What do citizens want from their member of Congress?
The answer, a new study finds, is partisan representation on national issues, which is more highly valued today than constituency service or bringing federal money home to a congressional district.
“What Do Citizens Want from Their Member of Congress?” to be published in Political Research Quarterly (and available online early here), finds that citizens do not see a difference between the Republican and Democratic parties on traditional duties of the office such as constituency service, getting federal money for the district, and standing up to special interests. But citizens do see “an enormous difference between the parties when it comes to representation on the issues,” according to a team of researchers at the University of Pennsylvania.
The study is based largely on data from the Annenberg Public Policy Center (APPC) of the University of Pennsylvania, notably APPC’s Institutions of Democracy (IOD) survey, which was conducted in June-July and September-November 2014 and comprises more than 21,000 total interviews. The researchers also used data from The American Panel Survey (TAPS) conducted by GfK Knowledge Networks for the Weidenbaum Center at Washington University, a monthly panel study of about 2,000 households, with data from August and November 2013.
Although citizens consider traditional services from members of Congress to be important, those services are not as highly valued as issue representation. The researchers note that it’s “more difficult and potentially more politically risky” in the era of the tea party to take credit for bringing home federal money. The provision of district services, like helping someone with a lost Social Security check, is seen as “simply part of the job” that anyone in office would do. But the dramatic polarization of the parties in Congress has come to mean, for many voters, “that to elect a member from their party is to elect someone who shares their views across a range of issues.”
“This study helps to explain why many congressional races turn on national issues like ISIS, Obamacare, and Supreme Court nominees, rather than local issues relevant to just that area,” said Matt Levendusky of the Political Science Department at the University of Pennsylvania and an APPC distinguished research fellow. “Voters today think these are the issues their member should prioritize, so that’s what members do.”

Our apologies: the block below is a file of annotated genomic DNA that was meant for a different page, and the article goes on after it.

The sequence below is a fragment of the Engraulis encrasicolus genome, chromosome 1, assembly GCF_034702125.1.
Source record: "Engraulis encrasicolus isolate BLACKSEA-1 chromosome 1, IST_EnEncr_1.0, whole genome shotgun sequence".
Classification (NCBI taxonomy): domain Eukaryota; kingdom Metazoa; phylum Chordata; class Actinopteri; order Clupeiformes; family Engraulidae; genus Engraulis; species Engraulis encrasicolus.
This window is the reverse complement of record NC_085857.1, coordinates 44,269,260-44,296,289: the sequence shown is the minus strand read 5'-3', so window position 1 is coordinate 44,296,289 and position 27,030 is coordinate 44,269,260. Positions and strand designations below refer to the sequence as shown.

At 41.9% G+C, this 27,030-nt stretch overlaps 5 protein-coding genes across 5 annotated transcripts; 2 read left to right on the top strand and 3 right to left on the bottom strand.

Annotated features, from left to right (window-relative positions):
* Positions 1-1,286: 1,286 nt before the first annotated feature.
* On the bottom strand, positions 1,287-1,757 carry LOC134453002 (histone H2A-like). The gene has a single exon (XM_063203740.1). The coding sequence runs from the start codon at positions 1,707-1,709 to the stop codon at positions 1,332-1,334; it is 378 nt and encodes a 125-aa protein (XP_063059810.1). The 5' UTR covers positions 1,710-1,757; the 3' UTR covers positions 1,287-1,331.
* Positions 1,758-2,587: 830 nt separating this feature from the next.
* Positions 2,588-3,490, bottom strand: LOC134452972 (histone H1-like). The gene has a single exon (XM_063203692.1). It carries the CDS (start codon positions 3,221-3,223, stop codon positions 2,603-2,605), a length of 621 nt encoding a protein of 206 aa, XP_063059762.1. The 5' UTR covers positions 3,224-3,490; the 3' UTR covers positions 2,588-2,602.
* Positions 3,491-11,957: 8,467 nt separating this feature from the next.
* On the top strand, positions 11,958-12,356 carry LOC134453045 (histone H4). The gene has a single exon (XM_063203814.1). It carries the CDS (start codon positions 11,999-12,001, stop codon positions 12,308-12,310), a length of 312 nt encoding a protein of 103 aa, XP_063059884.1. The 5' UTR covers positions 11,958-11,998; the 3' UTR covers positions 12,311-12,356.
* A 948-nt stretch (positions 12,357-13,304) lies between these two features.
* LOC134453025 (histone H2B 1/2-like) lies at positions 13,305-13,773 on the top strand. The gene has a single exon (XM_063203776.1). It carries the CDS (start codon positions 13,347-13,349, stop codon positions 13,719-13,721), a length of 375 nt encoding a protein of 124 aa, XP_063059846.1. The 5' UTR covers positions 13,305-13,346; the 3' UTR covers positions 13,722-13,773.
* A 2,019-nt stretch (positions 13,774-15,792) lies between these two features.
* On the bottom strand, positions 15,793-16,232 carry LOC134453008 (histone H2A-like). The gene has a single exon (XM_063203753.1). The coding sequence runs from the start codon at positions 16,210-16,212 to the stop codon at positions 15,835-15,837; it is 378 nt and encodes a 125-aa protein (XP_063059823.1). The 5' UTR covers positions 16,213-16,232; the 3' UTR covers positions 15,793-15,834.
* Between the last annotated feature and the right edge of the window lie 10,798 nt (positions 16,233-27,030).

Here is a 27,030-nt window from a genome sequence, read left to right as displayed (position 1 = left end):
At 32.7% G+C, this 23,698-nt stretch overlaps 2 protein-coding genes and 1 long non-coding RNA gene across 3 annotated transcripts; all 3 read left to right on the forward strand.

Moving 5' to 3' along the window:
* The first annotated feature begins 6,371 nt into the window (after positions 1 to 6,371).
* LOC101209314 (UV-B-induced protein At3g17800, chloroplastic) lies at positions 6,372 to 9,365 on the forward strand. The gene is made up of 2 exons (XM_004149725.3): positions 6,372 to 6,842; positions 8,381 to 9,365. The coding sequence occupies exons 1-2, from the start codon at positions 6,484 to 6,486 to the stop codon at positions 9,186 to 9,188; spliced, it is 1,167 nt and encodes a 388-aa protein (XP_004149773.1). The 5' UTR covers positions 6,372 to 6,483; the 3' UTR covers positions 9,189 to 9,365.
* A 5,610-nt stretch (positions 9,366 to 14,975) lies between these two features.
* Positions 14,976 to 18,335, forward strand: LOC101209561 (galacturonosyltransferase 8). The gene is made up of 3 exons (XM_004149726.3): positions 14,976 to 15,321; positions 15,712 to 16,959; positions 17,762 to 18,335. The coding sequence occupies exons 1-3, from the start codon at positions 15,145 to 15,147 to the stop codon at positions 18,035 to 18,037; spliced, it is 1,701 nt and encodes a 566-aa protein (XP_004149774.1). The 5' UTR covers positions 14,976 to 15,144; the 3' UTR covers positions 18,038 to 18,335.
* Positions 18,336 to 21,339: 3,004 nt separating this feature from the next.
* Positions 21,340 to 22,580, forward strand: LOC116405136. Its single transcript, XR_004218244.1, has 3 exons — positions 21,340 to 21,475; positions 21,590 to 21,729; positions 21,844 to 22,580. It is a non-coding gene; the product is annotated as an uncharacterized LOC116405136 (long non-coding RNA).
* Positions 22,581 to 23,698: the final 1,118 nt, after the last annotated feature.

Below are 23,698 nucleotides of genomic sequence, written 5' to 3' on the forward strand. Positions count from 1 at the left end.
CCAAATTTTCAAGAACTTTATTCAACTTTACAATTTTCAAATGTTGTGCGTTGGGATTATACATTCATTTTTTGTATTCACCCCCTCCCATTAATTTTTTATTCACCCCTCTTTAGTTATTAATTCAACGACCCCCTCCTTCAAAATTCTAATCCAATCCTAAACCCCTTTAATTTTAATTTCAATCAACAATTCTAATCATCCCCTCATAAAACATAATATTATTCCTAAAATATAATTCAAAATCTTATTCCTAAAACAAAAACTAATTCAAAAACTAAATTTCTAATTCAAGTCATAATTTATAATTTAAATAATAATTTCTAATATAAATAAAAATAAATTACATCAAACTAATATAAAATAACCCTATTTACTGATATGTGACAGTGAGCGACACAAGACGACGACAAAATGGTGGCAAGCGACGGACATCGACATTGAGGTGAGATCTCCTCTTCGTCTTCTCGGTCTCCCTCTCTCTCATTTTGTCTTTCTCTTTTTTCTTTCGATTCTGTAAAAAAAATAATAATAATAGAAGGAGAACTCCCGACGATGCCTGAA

In the Annenberg surveys, 81 percent of respondents said issue positions matter “a great deal” or “somewhat” in casting their vote, more than constituency service (66 percent) or spending in the district (67 percent).
When asked which party they felt would better perform a variety of tasks, a majority said there was no difference between their own party and the opposite party, with one exception: how well a member of Congress represented the respondent’s own position. More than 60 percent of the respondents thought a member of their own party would do a better job at representing their position.
The researchers said that citizens’ preferences for issue representation have important implications for congressional elections. Highlights:
- “Voters’ prioritization of ideological/partisan considerations effectively nationalizes elections, making them much more about national issues and concerns than about local issues.” Issues such as Obamacare, the spread of ISIS, and the Ebola virus were evidence of this in 2014, the study said.
- “Instead of all politics being local, all politics – at least congressional politics – is now trending in a national direction (though local factors still, of course, matter).”
- “A same-party challenger becomes a much more attractive candidate than an opposite-party incumbent: voters think that both candidates will deliver the services but only one – their party’s nominee – will represent them on the issues.”
- “The tendency we observe here also likely exacerbates congressional polarization. When voters value issue representation, that makes position-taking all the more important. It gives members an incentive to engage in polarizing behavior, and it makes it more difficult to engage in the nonpartisan cultivation of support that was at the heart of the personal vote.”
In addition to Levendusky, the authors include lead author John Lapinski of the Department of Political Science at the University of Pennsylvania and an APPC distinguished research fellow; Ken Winneg, the managing director of survey research at APPC; and Kathleen Hall Jamieson, director of APPC.